She taught in many countries all over the world and found her communication theories applied to all cultures and walks of life. There are now Satir Institutes in many countries, and her worldwide organization, the Virginia Satir Global Network (formerly known as Avanta), has members in forty-seven countries.  This flourishing community that has further developed her ideas shows that her “magic” is in fact teachable. She helped therapists learn to trust the wish for growth in their clients and stop being “helpaholic” (my term).  She had the racy sense of humour of a farming background, and said of herself:  “I used to come across as though I were covered with breasts, and not only that but I had a sign on my forehead that said, 'Drink me!' and I almost burned out.  That's bad for clients too.”

Working with her dramatically demonstrated the transformation that can happen to an individual when they develop congruence.  The raised self-esteem becomes visible in a change in gait and posture and facial expression.  When I first attended a workshop, I was amazed at how different the participants looked at the end of the month compared to the beginning—and how differently I felt myself!

Other tools in that workshop included learning about the Change Process, the Mandala (how to live a balanced full life), and the Ingredients of an Interaction (nine stages that can explain how dramatically we shift the meaning of what we hear, react to the meaning in ways unintended by the speaker, and then move into one of the defensive Stances and dysfunctional communication).  With the latter, you can deeply understand, unravel, and resolve in thirty minutes a volcanic eruption between two people that apparently took ten seconds to develop; you don't have to stew for hours or days.

Three of Virginia's trainees constantly questioned her as to why she did what she did and, as a result, unravelled the secrets of her “magic”.  They developed a powerful tool, the Iceberg Metaphor.  The Iceberg represents a much more in-depth view of humans than simply looking at their behaviours, feelings, or thoughts, and then working on change at only one level.  It also includes the person's deep yearnings and their core Self or “I am”, the deep spiritual level of the person that Virginia referred to as their “magnificent manifestation of the life force.”  At this level, everyone experiences high self-esteem.  Use of the Iceberg can move a person from problematic behaviour, difficult communication, low self-esteem, or a negative worldview to transformation at the level of Self.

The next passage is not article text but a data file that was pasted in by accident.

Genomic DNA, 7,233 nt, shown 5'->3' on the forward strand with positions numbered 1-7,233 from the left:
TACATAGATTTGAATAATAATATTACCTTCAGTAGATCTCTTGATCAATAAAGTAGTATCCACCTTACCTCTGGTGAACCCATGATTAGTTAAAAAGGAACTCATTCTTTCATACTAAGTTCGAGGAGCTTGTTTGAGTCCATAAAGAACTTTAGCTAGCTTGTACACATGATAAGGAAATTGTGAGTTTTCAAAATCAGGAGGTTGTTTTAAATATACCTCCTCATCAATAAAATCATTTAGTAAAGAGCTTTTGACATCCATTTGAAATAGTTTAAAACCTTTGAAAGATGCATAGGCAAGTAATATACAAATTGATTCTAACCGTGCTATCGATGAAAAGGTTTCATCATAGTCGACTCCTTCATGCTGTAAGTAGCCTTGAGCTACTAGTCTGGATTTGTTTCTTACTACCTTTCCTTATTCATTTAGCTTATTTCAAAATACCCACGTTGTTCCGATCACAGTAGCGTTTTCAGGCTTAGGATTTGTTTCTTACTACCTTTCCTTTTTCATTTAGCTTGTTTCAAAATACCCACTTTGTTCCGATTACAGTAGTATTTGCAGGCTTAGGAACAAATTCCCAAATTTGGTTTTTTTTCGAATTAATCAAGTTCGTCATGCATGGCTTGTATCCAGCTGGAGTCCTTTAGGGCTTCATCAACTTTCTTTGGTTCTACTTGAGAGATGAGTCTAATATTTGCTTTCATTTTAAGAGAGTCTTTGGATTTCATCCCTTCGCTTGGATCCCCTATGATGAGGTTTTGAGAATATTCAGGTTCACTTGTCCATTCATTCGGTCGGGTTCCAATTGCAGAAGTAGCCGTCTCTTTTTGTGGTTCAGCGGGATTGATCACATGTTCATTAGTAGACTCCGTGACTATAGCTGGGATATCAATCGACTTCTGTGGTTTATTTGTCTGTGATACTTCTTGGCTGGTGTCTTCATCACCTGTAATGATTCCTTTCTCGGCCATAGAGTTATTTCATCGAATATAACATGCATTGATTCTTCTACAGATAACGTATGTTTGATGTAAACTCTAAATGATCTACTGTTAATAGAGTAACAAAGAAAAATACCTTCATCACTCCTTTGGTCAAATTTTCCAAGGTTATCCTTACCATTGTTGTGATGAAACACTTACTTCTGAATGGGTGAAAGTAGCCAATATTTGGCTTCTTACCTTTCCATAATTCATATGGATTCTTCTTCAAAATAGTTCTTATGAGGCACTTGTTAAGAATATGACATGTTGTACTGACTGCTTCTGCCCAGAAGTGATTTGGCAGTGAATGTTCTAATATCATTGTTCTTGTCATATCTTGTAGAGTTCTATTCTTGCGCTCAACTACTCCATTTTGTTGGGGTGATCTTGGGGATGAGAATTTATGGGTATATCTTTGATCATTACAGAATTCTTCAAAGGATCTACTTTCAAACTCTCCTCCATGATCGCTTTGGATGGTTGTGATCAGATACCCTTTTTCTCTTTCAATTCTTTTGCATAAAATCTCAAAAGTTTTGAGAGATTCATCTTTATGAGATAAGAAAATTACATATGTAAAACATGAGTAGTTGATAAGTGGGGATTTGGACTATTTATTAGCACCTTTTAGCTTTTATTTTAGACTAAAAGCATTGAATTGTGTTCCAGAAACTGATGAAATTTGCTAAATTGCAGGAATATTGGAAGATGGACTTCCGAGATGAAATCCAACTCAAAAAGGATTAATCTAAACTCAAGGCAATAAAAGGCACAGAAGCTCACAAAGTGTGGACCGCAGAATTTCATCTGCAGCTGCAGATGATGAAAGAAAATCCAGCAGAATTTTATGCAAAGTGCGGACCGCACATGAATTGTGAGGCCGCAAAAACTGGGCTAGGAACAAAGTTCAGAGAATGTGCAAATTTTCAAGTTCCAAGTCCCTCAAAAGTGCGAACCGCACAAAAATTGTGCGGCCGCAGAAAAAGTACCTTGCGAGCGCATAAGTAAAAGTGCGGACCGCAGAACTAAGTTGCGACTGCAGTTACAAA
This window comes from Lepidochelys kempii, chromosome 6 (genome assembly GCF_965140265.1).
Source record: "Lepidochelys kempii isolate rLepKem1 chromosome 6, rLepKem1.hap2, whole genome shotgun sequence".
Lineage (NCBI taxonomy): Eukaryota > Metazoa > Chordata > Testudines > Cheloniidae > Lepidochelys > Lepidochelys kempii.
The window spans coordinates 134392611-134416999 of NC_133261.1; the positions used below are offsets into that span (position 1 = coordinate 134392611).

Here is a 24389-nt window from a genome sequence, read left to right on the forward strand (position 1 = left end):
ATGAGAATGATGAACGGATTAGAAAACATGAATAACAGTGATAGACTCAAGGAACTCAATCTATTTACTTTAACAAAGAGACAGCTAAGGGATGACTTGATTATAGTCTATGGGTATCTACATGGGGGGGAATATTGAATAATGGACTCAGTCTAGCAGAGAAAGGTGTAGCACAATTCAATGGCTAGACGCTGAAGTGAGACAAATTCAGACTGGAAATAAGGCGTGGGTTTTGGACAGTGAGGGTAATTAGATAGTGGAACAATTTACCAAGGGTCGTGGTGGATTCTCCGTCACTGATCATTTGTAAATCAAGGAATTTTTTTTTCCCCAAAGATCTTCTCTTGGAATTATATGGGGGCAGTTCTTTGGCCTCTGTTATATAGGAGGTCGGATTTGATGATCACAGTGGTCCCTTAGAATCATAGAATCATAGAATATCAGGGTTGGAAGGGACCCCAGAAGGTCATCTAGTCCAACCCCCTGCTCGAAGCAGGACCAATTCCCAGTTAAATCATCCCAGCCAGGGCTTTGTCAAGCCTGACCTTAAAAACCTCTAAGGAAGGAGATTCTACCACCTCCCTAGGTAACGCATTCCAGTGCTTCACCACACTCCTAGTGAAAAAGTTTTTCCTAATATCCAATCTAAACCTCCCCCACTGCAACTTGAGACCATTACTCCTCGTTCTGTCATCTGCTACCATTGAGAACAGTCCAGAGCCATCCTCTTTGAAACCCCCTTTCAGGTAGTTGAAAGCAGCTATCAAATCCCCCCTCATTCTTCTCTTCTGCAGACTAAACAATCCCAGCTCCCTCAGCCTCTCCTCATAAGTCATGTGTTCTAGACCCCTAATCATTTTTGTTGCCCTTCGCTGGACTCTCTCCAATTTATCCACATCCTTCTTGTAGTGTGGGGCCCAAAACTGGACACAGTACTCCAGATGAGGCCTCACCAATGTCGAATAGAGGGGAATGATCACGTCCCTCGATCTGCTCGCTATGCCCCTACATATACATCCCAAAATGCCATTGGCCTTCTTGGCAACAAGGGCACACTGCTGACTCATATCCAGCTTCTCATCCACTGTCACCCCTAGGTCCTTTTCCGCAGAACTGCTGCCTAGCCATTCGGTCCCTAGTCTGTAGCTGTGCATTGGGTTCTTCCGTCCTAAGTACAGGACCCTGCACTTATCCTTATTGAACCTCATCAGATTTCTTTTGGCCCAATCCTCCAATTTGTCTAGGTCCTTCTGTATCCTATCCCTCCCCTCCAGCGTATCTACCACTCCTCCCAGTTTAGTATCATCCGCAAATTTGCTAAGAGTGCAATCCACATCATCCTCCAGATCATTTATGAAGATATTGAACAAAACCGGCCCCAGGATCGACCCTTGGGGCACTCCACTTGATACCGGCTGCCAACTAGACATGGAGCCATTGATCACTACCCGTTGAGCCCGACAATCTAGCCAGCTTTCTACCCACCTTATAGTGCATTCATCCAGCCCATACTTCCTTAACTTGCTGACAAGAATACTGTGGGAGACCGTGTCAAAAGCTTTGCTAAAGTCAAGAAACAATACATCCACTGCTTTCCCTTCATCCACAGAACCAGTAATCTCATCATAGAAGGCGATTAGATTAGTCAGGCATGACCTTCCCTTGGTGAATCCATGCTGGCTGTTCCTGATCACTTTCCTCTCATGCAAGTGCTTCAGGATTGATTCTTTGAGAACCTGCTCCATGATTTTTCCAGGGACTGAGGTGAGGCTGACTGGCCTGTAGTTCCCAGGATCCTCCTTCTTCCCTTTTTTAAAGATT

Virginia's major tools were the Family Reconstruction and the Parts' Party.  The Family Reconstruction is a five-act play taking one individual (who has researched his/her family history) from childhood back to the stories of his/her grandparents and then to the birth of the parents.  Out of this comes a much clearer understanding of why life developed as it did for them.  Obviously powerful for the “Star”, there is enormous vicarious learning for observers, who then understand their own family repeat patterns and communication in a way that can be transforming.  The Parts' Party is Virginia's way of dealing with the serious subject of internal conflict or couple conflict in a playful and enlightening way.


At the Satir Learning Centre of Ottawa, we have held over fifty Family Reconstruction Workshops.  These workshops take place on weekends, from Friday evening to Sunday evening and with meals provided.  The workshops are powerful experiences and available to anyone providing they are stable and have available emotional support if they bump into major issues of which they have been unaware.  Support is also provided in the group and in the Satir community by the two follow-up groups held at the Centre.  The joke in the Satir community is that when you take a weekend your family changes!  One physician wrote a ten-page letter after attending one of these weekends describing dramatic change in herself and her family afterwards!

I experienced such personal transformation from the workshops I attended with Virginia that I selfishly wanted to bring home and share the wonderful experiences that I had had in Colorado and Gabriola Island in British Columbia.  I now have a community of like-minded individuals, some who are therapists and many who are not, who are learning Virginia's transformative tools in more and more depth.  People describe the work as providing a toolbox for life and also a new outlook on the world and self that is empowering and enlightening.  I would love to share this with more people, as the world needs Virginia Satir's ideas and transformative tools.